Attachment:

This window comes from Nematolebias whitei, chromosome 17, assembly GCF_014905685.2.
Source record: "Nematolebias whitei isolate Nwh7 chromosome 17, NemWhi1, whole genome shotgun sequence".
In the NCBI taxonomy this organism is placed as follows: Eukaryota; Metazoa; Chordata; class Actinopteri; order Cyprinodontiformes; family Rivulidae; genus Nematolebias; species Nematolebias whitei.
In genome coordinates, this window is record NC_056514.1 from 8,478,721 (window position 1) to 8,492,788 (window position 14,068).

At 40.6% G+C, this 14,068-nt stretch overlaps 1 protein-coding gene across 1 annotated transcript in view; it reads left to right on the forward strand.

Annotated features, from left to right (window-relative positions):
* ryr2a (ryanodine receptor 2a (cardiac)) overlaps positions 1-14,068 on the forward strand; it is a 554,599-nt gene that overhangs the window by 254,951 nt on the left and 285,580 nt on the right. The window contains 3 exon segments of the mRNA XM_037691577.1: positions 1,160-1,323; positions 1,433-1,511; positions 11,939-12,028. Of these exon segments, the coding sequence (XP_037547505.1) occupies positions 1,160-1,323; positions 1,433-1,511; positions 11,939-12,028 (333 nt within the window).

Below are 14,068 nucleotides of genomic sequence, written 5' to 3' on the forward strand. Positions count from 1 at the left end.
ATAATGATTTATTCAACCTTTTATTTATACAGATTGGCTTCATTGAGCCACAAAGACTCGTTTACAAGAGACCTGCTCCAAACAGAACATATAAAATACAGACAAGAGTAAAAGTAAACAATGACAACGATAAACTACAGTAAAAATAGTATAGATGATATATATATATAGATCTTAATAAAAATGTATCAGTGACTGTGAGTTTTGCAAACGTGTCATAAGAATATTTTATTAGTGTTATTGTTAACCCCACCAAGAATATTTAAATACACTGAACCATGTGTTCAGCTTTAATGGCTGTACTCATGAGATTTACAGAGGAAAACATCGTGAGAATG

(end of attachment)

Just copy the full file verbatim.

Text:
This window comes from Nematolebias whitei, chromosome 17, assembly GCF_014905685.2.
Source record: "Nematolebias whitei isolate Nwh7 chromosome 17, NemWhi1, whole genome shotgun sequence".
In the NCBI taxonomy this organism is placed as follows: Eukaryota; Metazoa; Chordata; class Actinopteri; order Cyprinodontiformes; family Rivulidae; genus Nematolebias; species Nematolebias whitei.
In genome coordinates, this window is record NC_056514.1 from 8,478,721 (window position 1) to 8,492,788 (window position 14,068).

At 40.6% G+C, this 14,068-nt stretch overlaps 1 protein-coding gene across 1 annotated transcript in view; it reads left to right on the forward strand.

Annotated features, from left to right (window-relative positions):
* ryr2a (ryanodine receptor 2a (cardiac)) overlaps positions 1-14,068 on the forward strand; it is a 554,599-nt gene that overhangs the window by 254,951 nt on the left and 285,580 nt on the right. The window contains 3 exon segments of the mRNA XM_037691577.1: positions 1,160-1,323; positions 1,433-1,511; positions 11,939-12,028. Of these exon segments, the coding sequence (XP_037547505.1) occupies positions 1,160-1,323; positions 1,433-1,511; positions 11,939-12,028 (333 nt within the window).

Below are 14,068 nucleotides of genomic sequence, written 5' to 3' on the forward strand. Positions count from 1 at the left end.
ATAATGATTTATTCAACCTTTTATTTATACAGATTGGCTTCATTGAGCCACAAAGACTCGTTTACAAGAGACCTGCTCCAAACAGAACATATAAAATACAGACAAGAGTAAAAGTAAACAATGACAACGATAAACTACAGTAAAAATAGTATAGATGATATATATATATAGATCTTAATAAAAATGTATCAGTGACTGTGAGTTTTGCAAACGTGTCATAAGAATATTTTATTAGTGTTATTGTTAACCCCACCAAGAATATTTAAATACACTGAACCATGTGTTCAGCTTTAATGGCTGTACTCATGAGATTTACAGAGGAAAACATCGTGAGAATG